Written questions and answers

Written questions allow Members of Parliament to ask government ministers for information on the work, policy and activities of government departments.

Historical written answers can be found in Hansard.

Find the latest written questions and answers for the 2017-19 session below. We welcome your feedback on this service.

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Q
(Hendon)
Asked on: 24 July 2019
Department for Transport
Electric Scooters: Safety
Commons
To ask the Secretary of State for Transport, what assessment his Department has made of the effect on public safety of e-scooters used on the public highway.
A
Answered by: George Freeman
Answered on: 09 September 2019

Given that electric scooters, and other micromobility devices, are treated like any other motor vehicle under the Road Traffic Act, they are subject to laws requiring them to conform to technical standards and be used safely. This includes requirements for users to have insurance, driving licences, number plates, and helmets. At present, it is difficult for electric scooters to meet these requirements and as such they are illegal to use on a public road. Therefore, the Department has made no assessment of their effect on public safety. Ministers are actively looking at ways to provide a framework for UK leadership in transport technology and innovation, and safe and effective regulation. The Future of Mobility regulatory review will address the challenges of ensuring our transport infrastructure and regulation are fit for the future. This is a broad programme of work, and we expect to publish an initial consultation in autumn this year.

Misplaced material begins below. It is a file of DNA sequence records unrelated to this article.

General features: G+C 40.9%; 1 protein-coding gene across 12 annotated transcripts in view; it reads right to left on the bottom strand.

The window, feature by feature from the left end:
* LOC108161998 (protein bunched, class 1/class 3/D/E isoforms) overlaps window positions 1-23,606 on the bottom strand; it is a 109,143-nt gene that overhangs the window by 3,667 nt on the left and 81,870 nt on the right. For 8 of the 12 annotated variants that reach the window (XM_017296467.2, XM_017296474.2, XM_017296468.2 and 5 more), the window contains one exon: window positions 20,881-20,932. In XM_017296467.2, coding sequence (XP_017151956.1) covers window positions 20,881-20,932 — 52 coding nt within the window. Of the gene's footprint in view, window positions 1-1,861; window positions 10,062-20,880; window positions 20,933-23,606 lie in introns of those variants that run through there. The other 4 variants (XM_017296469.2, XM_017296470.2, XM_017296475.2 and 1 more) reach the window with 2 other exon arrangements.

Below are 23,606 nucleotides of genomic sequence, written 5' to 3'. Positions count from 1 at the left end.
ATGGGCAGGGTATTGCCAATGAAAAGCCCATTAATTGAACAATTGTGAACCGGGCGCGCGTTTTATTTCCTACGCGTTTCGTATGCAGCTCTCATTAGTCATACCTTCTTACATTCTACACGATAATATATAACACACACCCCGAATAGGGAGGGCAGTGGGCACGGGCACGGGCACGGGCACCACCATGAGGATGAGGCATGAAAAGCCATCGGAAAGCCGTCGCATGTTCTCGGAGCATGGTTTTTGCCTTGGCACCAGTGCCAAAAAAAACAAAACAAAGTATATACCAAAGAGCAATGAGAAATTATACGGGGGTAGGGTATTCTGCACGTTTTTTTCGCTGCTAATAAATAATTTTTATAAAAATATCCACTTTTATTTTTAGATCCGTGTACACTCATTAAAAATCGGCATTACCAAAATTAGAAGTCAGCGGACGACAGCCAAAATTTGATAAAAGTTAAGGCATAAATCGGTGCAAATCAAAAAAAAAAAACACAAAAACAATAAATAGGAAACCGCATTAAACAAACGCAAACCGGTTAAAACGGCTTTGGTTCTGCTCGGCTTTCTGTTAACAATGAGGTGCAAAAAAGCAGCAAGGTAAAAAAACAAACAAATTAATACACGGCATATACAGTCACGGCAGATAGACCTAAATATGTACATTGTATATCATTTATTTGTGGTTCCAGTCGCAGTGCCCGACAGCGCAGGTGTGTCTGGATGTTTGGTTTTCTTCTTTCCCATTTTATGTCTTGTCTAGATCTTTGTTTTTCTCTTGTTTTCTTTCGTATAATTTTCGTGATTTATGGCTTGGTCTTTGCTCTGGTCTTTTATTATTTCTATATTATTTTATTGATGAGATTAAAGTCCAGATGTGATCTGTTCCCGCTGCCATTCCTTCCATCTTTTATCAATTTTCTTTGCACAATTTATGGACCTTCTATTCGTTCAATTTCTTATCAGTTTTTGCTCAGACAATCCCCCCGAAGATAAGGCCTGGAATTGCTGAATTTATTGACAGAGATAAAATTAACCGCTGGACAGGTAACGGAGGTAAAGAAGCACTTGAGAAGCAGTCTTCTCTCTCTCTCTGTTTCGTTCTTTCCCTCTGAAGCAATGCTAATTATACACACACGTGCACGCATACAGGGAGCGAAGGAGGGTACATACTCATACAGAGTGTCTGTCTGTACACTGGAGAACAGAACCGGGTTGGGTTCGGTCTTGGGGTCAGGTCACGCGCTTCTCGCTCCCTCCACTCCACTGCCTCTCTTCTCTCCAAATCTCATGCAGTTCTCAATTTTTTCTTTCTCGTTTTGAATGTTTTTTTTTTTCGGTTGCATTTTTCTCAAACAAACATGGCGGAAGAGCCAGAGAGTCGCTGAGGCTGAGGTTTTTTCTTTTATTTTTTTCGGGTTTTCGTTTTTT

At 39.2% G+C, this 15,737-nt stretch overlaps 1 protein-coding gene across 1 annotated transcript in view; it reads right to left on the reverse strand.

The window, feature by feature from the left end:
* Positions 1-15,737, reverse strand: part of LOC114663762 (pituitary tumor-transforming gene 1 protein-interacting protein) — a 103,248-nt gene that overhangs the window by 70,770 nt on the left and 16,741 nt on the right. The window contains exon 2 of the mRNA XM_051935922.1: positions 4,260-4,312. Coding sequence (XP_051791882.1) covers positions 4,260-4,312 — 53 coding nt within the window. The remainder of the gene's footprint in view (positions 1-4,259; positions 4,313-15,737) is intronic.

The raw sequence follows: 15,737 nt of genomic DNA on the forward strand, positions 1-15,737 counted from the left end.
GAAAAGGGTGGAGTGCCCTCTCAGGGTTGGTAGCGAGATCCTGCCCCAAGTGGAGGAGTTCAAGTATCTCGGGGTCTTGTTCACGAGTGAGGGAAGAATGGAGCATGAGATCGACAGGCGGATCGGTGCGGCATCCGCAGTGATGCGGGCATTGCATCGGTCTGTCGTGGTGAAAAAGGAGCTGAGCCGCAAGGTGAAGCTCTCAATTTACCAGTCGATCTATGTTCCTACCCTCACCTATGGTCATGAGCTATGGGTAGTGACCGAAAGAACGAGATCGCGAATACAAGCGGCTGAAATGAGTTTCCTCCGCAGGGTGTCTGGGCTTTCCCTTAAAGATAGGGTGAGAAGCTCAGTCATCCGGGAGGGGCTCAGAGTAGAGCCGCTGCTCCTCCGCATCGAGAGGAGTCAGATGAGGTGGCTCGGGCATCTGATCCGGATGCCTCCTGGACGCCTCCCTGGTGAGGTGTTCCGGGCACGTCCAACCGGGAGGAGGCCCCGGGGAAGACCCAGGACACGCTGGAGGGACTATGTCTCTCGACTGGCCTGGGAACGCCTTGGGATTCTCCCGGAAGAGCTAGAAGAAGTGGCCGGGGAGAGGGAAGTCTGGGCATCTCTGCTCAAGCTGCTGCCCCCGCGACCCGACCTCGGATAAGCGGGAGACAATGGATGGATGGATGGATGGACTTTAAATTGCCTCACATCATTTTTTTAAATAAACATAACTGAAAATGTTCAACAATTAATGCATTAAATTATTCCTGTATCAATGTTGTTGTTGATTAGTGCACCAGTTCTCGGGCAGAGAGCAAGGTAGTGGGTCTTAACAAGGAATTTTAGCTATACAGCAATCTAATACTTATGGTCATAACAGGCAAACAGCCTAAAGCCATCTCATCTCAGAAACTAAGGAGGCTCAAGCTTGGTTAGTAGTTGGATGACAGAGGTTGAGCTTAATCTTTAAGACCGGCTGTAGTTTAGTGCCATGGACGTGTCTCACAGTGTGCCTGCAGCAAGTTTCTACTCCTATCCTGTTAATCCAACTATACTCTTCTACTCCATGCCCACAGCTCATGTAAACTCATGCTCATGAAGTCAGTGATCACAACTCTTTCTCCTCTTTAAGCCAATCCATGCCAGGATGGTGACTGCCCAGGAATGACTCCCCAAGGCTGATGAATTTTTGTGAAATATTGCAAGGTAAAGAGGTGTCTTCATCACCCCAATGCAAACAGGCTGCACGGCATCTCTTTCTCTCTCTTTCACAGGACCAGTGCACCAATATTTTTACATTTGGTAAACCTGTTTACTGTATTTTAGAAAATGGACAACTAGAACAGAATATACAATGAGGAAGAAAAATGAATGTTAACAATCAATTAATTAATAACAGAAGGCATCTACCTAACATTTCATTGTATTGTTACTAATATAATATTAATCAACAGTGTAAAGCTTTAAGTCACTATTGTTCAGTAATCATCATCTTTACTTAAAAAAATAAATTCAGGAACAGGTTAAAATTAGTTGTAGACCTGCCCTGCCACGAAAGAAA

Q
Asked by Jack Lopresti
(Filton and Bradley Stoke)
Asked on: 24 July 2019
Treasury
Occupational Health
Commons
To ask the Chancellor of the Exchequer, what assessment he has made of the findings of the John Lewis Partnership Working Well report, published on 11 June 2019 on the benefits to public services of greater workplace health prevention and early intervention; and what steps he plans to take ensure that taxation incentivises early intervention from employers.
A
Answered by: Jesse Norman
Answered on: 09 September 2019

The Government recognises the valuable work of employers such as the John Lewis Partnership in providing for the health of their staff.

Employers have a critical role to play in helping disabled people and people with long-term health conditions to remain in work. Keeping more people in work is good for them. But it is good for the economy too, and it reduces spending on out-of-work benefits, and potentially also demand on the NHS. For employers, investing in employee health and wellbeing can lead to increased workforce productivity and help retain key talent in an organisation.

Employers normally incur expenditure on employee healthcare for a business purpose and can already deduct this in full when calculating their taxable profits under the longstanding general rules for business expenses. This means employers already receive full tax relief for these costs. The Government therefore does not believe that the existing tax system for business expenses incurred by employers provides a barrier to those wishing to support employees at work.